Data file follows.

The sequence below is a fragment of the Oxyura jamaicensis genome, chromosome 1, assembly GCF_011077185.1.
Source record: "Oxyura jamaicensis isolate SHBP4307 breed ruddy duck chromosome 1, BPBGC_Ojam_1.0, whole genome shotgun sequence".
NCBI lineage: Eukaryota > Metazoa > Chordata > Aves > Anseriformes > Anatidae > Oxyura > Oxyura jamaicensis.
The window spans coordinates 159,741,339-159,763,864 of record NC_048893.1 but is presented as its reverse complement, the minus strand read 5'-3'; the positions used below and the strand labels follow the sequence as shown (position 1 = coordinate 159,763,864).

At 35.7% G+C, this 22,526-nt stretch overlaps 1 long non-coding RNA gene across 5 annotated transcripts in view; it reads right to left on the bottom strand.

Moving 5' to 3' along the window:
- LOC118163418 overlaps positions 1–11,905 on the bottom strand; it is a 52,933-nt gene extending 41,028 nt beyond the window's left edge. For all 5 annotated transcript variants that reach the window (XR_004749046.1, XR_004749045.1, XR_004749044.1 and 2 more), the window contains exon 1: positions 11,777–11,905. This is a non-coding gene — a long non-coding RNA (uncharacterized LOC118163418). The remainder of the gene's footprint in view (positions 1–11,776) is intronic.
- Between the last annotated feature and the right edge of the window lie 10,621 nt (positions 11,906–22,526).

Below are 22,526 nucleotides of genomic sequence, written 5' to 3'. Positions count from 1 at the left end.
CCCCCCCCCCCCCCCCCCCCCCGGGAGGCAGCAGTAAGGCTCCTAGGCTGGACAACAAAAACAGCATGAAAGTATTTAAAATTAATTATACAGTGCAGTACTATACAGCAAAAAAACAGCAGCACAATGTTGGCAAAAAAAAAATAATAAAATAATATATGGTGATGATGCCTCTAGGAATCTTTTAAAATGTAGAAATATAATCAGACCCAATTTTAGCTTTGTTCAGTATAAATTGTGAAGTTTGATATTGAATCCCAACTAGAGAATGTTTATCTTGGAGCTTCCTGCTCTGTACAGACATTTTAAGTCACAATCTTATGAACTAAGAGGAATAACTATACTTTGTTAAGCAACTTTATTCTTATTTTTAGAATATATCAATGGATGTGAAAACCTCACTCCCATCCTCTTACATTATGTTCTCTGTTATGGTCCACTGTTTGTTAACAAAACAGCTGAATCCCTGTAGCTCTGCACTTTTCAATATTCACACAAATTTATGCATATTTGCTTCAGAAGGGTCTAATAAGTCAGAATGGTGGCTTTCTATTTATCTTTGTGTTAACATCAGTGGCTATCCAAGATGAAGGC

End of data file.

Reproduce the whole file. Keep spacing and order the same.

The sequence below is a fragment of the Oxyura jamaicensis genome, chromosome 1, assembly GCF_011077185.1.
Source record: "Oxyura jamaicensis isolate SHBP4307 breed ruddy duck chromosome 1, BPBGC_Ojam_1.0, whole genome shotgun sequence".
NCBI lineage: Eukaryota > Metazoa > Chordata > Aves > Anseriformes > Anatidae > Oxyura > Oxyura jamaicensis.
The window spans coordinates 159,741,339-159,763,864 of record NC_048893.1 but is presented as its reverse complement, the minus strand read 5'-3'; the positions used below and the strand labels follow the sequence as shown (position 1 = coordinate 159,763,864).

At 35.7% G+C, this 22,526-nt stretch overlaps 1 long non-coding RNA gene across 5 annotated transcripts in view; it reads right to left on the bottom strand.

Moving 5' to 3' along the window:
- LOC118163418 overlaps positions 1–11,905 on the bottom strand; it is a 52,933-nt gene extending 41,028 nt beyond the window's left edge. For all 5 annotated transcript variants that reach the window (XR_004749046.1, XR_004749045.1, XR_004749044.1 and 2 more), the window contains exon 1: positions 11,777–11,905. This is a non-coding gene — a long non-coding RNA (uncharacterized LOC118163418). The remainder of the gene's footprint in view (positions 1–11,776) is intronic.
- Between the last annotated feature and the right edge of the window lie 10,621 nt (positions 11,906–22,526).

Below are 22,526 nucleotides of genomic sequence, written 5' to 3'. Positions count from 1 at the left end.
CCCCCCCCCCCCCCCCCCCCCCGGGAGGCAGCAGTAAGGCTCCTAGGCTGGACAACAAAAACAGCATGAAAGTATTTAAAATTAATTATACAGTGCAGTACTATACAGCAAAAAAACAGCAGCACAATGTTGGCAAAAAAAAAATAATAAAATAATATATGGTGATGATGCCTCTAGGAATCTTTTAAAATGTAGAAATATAATCAGACCCAATTTTAGCTTTGTTCAGTATAAATTGTGAAGTTTGATATTGAATCCCAACTAGAGAATGTTTATCTTGGAGCTTCCTGCTCTGTACAGACATTTTAAGTCACAATCTTATGAACTAAGAGGAATAACTATACTTTGTTAAGCAACTTTATTCTTATTTTTAGAATATATCAATGGATGTGAAAACCTCACTCCCATCCTCTTACATTATGTTCTCTGTTATGGTCCACTGTTTGTTAACAAAACAGCTGAATCCCTGTAGCTCTGCACTTTTCAATATTCACACAAATTTATGCATATTTGCTTCAGAAGGGTCTAATAAGTCAGAATGGTGGCTTTCTATTTATCTTTGTGTTAACATCAGTGGCTATCCAAGATGAAGGC